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Priorities Differ for New Council Members

Steve Burger

Now that the 2019 election is over, attention turns to how the winners of the various races will govern.

First of all, after months of hard work, winning is better than losing an election.

But not every winner in the 2019 Evansville city election showed up to celebrate with their party faithful. Several Democrats in particular were not in attendance Tuesday evening.

But from the five winners we were able to talk to, we got four answers as to their top priorities and the challenges they’ll face achieving those priorities in the new term.  Zac Heronemus, Democrat winner in the third ward, said.

“ I think we have a lot of opportunity in the third ward, with Jacobsville, and in the fourth ward, to develop smartly, strategically and sensitively for the residents that are down there.”

Alex Burton, Democrat winner in the fourth ward, said,

“Reducing poverty, while at the same time increasing housing for all of our residents.  I guess that can be summed up in E is for everyone.”

Ron Beane, Republican winner of an at large seat on the council, said,

Credit Steve Burger / WNIN
Newly-elected city council member Ron Beane (center, in back) takes a photo with family members from the stage at the Republican watch party.

“I don’t have a pet project other than to streamline the building codes and zoning issues so that things can move a little smoother and quicker.”

What does Beane see as the major challenge to that?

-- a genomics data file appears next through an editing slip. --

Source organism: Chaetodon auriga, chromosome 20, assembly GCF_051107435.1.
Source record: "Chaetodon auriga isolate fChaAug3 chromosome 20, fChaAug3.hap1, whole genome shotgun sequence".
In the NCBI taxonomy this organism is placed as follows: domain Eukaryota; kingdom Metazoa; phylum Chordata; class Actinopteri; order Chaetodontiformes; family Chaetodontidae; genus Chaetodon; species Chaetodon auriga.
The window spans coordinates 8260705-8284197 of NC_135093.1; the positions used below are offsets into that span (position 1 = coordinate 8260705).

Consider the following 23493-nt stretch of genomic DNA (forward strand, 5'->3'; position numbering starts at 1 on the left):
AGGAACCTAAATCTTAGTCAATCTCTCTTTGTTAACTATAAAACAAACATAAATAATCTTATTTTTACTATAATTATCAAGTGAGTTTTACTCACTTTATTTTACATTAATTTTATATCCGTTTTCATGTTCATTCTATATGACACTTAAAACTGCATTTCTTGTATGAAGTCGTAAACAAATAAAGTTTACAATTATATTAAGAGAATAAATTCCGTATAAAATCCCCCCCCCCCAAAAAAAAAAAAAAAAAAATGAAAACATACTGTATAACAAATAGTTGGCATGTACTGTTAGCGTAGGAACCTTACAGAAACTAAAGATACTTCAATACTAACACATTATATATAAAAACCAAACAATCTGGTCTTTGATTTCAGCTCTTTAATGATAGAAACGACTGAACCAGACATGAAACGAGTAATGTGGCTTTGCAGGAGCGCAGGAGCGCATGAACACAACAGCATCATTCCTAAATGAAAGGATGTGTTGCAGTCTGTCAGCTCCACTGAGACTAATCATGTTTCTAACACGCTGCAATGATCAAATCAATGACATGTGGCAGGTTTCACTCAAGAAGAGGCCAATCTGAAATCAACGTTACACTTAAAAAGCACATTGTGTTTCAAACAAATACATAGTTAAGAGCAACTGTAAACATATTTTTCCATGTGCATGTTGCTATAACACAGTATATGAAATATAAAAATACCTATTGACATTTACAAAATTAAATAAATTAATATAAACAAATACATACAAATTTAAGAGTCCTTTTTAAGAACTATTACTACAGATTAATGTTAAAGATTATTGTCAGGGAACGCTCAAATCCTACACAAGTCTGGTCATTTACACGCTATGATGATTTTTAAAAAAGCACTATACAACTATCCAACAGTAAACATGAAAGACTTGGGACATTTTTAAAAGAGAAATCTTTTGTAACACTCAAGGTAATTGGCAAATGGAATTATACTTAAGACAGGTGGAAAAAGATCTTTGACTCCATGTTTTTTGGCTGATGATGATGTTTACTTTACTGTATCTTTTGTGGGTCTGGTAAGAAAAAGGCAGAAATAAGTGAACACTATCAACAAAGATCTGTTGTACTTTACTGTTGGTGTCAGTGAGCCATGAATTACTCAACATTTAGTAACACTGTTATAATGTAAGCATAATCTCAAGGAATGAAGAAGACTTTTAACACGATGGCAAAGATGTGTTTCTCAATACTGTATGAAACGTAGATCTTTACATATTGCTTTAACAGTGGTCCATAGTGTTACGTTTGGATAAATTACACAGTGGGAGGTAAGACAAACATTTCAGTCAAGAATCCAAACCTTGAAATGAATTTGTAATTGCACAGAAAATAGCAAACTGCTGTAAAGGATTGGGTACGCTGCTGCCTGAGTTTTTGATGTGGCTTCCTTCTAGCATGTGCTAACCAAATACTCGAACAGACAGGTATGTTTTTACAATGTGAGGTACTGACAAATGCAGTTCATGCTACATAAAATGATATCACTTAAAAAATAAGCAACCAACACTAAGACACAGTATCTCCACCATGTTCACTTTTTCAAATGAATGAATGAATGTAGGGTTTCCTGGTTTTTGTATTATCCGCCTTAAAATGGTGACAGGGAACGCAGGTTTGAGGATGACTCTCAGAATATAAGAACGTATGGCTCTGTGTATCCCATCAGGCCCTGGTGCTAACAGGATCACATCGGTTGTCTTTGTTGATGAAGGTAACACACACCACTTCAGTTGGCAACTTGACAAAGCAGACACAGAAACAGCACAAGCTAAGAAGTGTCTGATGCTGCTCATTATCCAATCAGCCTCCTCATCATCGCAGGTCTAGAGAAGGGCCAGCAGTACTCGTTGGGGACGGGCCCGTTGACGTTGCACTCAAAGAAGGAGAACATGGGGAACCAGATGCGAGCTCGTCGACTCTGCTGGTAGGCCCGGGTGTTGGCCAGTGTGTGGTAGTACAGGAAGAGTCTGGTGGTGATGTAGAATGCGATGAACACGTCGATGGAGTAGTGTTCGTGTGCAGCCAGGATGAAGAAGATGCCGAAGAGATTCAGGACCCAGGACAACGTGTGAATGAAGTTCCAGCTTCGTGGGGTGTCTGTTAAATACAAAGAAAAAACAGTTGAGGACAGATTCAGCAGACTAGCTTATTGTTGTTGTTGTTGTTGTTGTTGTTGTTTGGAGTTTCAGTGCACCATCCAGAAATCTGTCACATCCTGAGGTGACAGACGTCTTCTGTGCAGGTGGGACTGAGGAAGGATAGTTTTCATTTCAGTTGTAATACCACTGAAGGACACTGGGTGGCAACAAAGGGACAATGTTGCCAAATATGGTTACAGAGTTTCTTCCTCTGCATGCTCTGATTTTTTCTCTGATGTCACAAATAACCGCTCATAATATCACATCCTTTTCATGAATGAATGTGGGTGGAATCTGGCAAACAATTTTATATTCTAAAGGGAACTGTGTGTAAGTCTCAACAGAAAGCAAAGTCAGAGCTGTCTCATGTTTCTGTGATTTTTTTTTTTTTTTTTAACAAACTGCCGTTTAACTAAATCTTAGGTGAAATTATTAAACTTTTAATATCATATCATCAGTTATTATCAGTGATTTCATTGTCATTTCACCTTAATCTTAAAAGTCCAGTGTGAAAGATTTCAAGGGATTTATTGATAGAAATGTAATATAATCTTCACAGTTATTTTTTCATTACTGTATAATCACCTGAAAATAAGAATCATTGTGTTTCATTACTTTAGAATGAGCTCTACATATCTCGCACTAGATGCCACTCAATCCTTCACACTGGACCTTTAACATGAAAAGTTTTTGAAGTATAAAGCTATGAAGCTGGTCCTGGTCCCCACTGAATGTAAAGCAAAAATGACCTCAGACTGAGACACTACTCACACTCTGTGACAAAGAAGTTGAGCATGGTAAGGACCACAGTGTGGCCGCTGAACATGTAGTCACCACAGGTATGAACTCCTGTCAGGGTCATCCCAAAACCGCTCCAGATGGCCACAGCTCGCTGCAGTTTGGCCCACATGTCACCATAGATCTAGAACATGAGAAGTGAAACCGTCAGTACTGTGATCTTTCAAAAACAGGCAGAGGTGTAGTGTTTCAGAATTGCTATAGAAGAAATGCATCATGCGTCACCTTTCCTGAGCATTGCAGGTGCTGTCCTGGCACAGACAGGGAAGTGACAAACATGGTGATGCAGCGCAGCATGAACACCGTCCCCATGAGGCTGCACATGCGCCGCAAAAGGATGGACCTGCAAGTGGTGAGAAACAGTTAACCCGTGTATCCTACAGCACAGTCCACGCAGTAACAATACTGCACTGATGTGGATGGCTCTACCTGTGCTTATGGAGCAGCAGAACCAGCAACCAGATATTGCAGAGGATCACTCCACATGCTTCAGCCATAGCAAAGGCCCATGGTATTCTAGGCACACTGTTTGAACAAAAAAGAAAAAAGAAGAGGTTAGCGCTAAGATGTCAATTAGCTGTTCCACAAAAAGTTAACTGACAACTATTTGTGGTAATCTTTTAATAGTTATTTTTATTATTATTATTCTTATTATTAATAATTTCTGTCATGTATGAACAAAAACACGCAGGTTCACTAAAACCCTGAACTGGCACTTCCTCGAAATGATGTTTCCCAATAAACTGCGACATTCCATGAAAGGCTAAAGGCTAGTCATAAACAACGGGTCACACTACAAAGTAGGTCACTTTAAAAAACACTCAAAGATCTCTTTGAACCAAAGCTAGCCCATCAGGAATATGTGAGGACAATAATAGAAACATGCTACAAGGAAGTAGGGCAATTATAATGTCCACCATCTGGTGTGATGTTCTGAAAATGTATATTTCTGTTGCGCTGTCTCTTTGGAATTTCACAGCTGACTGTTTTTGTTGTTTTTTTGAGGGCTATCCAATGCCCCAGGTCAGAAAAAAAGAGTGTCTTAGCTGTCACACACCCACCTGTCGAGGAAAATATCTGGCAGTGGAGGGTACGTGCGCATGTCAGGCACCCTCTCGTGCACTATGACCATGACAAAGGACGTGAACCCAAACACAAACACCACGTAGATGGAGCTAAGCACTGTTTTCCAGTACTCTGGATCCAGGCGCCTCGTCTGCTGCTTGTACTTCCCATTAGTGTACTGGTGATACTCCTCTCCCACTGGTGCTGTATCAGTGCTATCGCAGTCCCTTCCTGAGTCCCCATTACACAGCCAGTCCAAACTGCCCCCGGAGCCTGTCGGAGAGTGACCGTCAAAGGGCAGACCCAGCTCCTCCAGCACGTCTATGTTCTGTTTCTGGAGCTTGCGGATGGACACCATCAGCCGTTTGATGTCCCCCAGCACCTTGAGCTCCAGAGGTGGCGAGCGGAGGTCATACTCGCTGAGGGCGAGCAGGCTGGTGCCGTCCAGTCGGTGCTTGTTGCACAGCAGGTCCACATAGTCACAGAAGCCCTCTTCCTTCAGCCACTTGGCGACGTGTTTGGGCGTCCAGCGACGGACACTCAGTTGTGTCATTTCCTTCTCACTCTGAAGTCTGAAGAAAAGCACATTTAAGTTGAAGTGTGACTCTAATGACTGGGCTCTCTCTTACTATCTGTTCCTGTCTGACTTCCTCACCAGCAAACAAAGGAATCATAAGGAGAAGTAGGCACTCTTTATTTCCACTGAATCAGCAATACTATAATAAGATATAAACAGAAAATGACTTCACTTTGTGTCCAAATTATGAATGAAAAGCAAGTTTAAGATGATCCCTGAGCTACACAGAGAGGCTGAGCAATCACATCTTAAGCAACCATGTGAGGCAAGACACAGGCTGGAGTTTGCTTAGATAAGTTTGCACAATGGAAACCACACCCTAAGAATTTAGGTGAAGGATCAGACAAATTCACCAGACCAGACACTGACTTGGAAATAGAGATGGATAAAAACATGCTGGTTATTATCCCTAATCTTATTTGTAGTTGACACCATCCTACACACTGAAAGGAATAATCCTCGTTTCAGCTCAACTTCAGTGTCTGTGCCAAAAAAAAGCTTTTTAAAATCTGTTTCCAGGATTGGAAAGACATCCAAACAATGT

“Any time you want to change an ordinance that governs land use or building, a lot of people have different opinions. And so, once you open that can of worms there’s a lot of input and it can become unmanageable very quickly.”

Burton, Beane and Heronemus are all newcomers to Evansville city council. It’s insightful then, that the two winners in Tuesday’s city election who have the same priority are both incumbents, Mayor Lloyd Winnecke and fifth ward Republican Justin Elpers.

Winnecke said, “ I think the single biggest priority is getting to know a new council make-up and developing the same level of working relationship with them as we have the last two councils, so that we can continue to govern in this inclusive, accountable style.”

Elpers agrees that collaboration with new council members is a top priority, but admits it will be a challenge.

“You know there’s probably gonna’ be some different personalities on there, but I’m going to lead professionally, I’m going to lead with class and put my best foot forward and stick to my principles. That’s what I was going to do four years ago and that’s what I’ll do for the next four years.”

Five winners, four different priorities. The best guess on success for this new council is…we’ll see.  

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